Wednesday, July 15, 2015

Q&A with Team Epiphany

1. Basic Info:

Business name: Team Epiphany: Coltrane Curtis, Lisa Chu (wife), Valerie Chiam (cousin)

2. What makes your business a family business? (w/ spouse and/or children, siblings...)

My business, Team Epiphany, is a strategy, event production, new-world public relations, and social media agency with offices in New York and Portland.

 I founded the agency over 10 years ago. Today, my wife Lisa Chu is a managing partner and head of operations. Lisa’s cousin Valerie Chiam, our former communications director,runs new business.

 Team Epiphany’s credo is actually “Family Business” – Artist Faust graffitied this onto the main wall of our New York office in his renowned calligraphy-inspired style – because we consider everyone here family. Most of the team hasbeen with me from the beginning, like:

- Our third Agency Partner, Sky Gellatly, who built our social media division from the ground up.

- Our Senior Strategist Jarrett Cobbsworked closely with me at Marc Ecko, Complex and MTV. We also worked together in promotions in the early 2000s- making connections within nightlife that we still use to conduct business today. He’s been with me since the beginning.

 3. How did you come into the business? (transferred, hired by parents? Founder?)

I am the founder of Team Epiphany, but it is no surprise that I had the urge to pursue brand building, as my father, John Curtis- worked as a marketing executive for over 25 years at J. Curtis & Company, with offices in SoHo and Montclair, NJ. He brought me along to various celebrity events when I was growing up and exposed me to all facets of the marketing business, from Relationship building, to strategy development, to client management. Through my father’s encouragement and guidance, I attended Morehouse University in Atlanta, Georgia and it was here that I began to groom the communication skills first learned from shadowing my father’s work. College also offered me the opportunity to forge my own relationships within Atlanta’s burgeoning music and nightlife scenes and to build my skill for identifying and nurturing powerful cultural movements, which followed me to New York City, Miami and beyond.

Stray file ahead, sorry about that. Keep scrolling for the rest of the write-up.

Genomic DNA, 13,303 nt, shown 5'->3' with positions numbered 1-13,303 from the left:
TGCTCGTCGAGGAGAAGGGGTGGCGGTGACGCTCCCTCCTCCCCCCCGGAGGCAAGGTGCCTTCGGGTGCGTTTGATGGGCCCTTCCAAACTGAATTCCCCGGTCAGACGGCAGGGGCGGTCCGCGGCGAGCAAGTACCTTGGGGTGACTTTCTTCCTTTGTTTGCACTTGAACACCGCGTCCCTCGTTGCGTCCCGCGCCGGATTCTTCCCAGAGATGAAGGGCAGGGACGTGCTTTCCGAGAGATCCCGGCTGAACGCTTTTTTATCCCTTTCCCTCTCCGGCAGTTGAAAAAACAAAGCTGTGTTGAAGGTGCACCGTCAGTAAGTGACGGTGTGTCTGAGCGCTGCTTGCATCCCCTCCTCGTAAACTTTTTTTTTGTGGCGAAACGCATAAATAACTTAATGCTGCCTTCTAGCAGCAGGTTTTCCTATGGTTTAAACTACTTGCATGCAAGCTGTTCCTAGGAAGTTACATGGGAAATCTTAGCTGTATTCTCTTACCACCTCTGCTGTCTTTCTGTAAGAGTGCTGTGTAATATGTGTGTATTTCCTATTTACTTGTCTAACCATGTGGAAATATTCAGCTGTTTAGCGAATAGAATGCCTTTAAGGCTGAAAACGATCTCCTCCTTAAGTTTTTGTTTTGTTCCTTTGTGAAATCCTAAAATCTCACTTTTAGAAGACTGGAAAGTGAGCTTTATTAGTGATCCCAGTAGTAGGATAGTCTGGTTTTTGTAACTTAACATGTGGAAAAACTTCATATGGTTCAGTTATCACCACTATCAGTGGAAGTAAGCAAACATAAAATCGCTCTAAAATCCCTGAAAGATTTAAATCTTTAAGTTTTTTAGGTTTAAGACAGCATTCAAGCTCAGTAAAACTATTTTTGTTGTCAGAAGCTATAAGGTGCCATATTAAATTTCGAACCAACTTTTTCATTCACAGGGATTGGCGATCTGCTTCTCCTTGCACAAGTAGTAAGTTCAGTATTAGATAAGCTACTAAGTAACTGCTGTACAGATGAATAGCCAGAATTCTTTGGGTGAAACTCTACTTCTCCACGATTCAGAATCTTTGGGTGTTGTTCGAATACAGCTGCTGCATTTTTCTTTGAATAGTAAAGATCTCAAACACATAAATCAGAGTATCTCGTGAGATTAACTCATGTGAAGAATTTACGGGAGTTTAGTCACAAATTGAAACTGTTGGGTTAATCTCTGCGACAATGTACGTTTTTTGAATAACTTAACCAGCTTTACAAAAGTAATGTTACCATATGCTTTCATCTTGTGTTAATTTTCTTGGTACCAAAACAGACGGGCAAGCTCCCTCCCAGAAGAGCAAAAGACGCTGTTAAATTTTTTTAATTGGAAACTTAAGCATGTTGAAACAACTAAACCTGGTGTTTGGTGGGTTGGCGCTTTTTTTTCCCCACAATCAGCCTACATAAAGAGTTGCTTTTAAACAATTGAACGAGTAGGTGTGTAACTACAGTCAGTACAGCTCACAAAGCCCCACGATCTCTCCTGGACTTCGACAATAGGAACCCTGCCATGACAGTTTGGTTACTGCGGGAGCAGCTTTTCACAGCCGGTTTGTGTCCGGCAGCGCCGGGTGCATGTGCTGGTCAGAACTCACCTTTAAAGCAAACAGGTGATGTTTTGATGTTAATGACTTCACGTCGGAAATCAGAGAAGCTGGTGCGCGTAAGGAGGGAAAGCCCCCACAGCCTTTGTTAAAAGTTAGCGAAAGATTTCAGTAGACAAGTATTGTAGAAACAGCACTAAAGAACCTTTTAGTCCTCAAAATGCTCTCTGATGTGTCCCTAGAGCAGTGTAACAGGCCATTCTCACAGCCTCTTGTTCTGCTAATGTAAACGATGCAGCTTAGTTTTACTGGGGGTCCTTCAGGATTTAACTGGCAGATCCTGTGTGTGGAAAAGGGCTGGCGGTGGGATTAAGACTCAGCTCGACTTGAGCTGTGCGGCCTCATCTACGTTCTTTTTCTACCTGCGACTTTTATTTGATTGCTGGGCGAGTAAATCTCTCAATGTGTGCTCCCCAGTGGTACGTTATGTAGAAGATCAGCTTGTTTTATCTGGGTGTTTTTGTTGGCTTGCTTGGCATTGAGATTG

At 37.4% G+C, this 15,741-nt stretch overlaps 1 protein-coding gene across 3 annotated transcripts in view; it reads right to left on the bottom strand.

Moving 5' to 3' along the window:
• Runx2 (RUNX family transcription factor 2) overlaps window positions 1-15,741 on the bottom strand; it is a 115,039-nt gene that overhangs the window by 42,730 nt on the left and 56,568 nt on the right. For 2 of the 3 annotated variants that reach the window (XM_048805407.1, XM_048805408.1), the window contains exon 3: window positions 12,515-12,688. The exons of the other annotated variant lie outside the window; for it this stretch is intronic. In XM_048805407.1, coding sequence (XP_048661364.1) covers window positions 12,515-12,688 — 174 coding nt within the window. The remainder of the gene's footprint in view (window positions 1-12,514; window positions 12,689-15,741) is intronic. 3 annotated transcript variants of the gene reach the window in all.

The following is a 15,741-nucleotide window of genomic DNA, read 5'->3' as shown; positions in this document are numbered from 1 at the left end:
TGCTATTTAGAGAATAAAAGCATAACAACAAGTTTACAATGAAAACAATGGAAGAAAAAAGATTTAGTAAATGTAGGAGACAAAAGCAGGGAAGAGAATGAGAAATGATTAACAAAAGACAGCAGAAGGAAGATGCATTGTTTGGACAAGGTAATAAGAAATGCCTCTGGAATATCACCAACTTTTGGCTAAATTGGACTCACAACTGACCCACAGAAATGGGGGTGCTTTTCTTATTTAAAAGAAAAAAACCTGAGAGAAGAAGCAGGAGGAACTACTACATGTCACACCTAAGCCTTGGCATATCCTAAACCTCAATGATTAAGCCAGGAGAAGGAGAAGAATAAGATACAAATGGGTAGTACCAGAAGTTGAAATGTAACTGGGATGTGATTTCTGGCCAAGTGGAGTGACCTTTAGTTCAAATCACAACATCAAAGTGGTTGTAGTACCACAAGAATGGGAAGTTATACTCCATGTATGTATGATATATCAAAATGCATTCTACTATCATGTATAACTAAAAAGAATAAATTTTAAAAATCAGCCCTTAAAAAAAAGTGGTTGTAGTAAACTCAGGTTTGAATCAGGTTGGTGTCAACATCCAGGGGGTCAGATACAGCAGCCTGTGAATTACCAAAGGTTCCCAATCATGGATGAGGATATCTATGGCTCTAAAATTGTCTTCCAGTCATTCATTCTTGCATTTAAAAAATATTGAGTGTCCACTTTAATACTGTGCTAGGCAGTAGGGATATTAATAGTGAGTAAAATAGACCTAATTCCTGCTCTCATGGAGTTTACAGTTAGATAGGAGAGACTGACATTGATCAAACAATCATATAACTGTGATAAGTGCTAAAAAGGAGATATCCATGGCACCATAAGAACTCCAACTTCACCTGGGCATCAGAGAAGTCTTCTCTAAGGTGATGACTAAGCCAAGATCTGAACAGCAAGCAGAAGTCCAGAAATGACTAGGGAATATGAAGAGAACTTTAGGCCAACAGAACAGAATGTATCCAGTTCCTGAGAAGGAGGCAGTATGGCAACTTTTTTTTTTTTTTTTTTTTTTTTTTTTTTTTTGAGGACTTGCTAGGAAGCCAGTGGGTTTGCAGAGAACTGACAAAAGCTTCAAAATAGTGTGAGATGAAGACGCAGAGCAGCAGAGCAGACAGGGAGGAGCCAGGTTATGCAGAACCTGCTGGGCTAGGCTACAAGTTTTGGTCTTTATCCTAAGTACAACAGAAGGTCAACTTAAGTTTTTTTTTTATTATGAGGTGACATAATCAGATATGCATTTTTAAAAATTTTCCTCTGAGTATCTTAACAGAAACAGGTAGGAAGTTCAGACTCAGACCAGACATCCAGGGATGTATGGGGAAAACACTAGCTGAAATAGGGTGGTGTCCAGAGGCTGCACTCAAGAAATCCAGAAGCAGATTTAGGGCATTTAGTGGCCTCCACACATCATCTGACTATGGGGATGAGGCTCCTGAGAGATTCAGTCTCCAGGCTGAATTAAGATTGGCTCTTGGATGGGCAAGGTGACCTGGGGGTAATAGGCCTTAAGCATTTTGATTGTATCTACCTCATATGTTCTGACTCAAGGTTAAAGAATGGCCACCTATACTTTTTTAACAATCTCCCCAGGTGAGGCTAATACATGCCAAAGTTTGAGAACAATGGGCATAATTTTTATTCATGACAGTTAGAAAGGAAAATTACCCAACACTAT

Prior to founding the agency, I served as VP of Marketing for Marc Ecko Enterprises, as well as Editor-at-Large at Complex Magazine, where I worked on marketing campaigns with various celebrities and brands. I parted ways with Marc Ecko to pursue a position at MTV as their first Style VJ, where I interviewed various celebrities on the red carpets at events like the MTV Movie Awards, VMAs and TRL Awards.

 In 2004, I left MTV to foundTeam Epiphany. The agency has grown from a one-man shop to a 70+-person agency that has garnered acclaim on Inc. Magazine’s elite list of “Fastest Growing Privates Companies” annually since 2009. Our client roster boasts some of the most creative brands in the game: HBO, Heineken, Cadillac, Converse, Smirnoff, Nike, Moet, Hennessey, and more.

 4. What makes your family business experience unique? How is it different from running a "typical" small business?

Our office culture is a direct reflection of the culture we belong to. We have a uniquely tight-knit office culture and dynamic that makes Team Epiphany a true family business, despite our explosive growth.

 Our business in general is wholly unique. Our agency does things that no other agency can.(Happy to talk more about this on the phone)

5. What do you love about family business?

It is great to work with people you trust and you love. We can be honest and open without any of the office politics you’d encounter at traditional agencies.

 I think that we support everyone’s personal interests and personal interests then generally become clients’ current positioning and opportunities.

 For me specifically, it gives a sense of home. The environment that I’ve created feels familiar to me, as it was passed on to me by my father.Knowing I’ll have something to pass on to Ellington that came from my father means everything to me.

 6. What do you hate about family business?

We always put the work first, which can be taxing when we are extremely busy and need to compromise on our schedules. This business involves a lot of late nights and constant travel.There is no off. I am always on. My wife is my business partner. I think the only vacations I get are extended work weekends.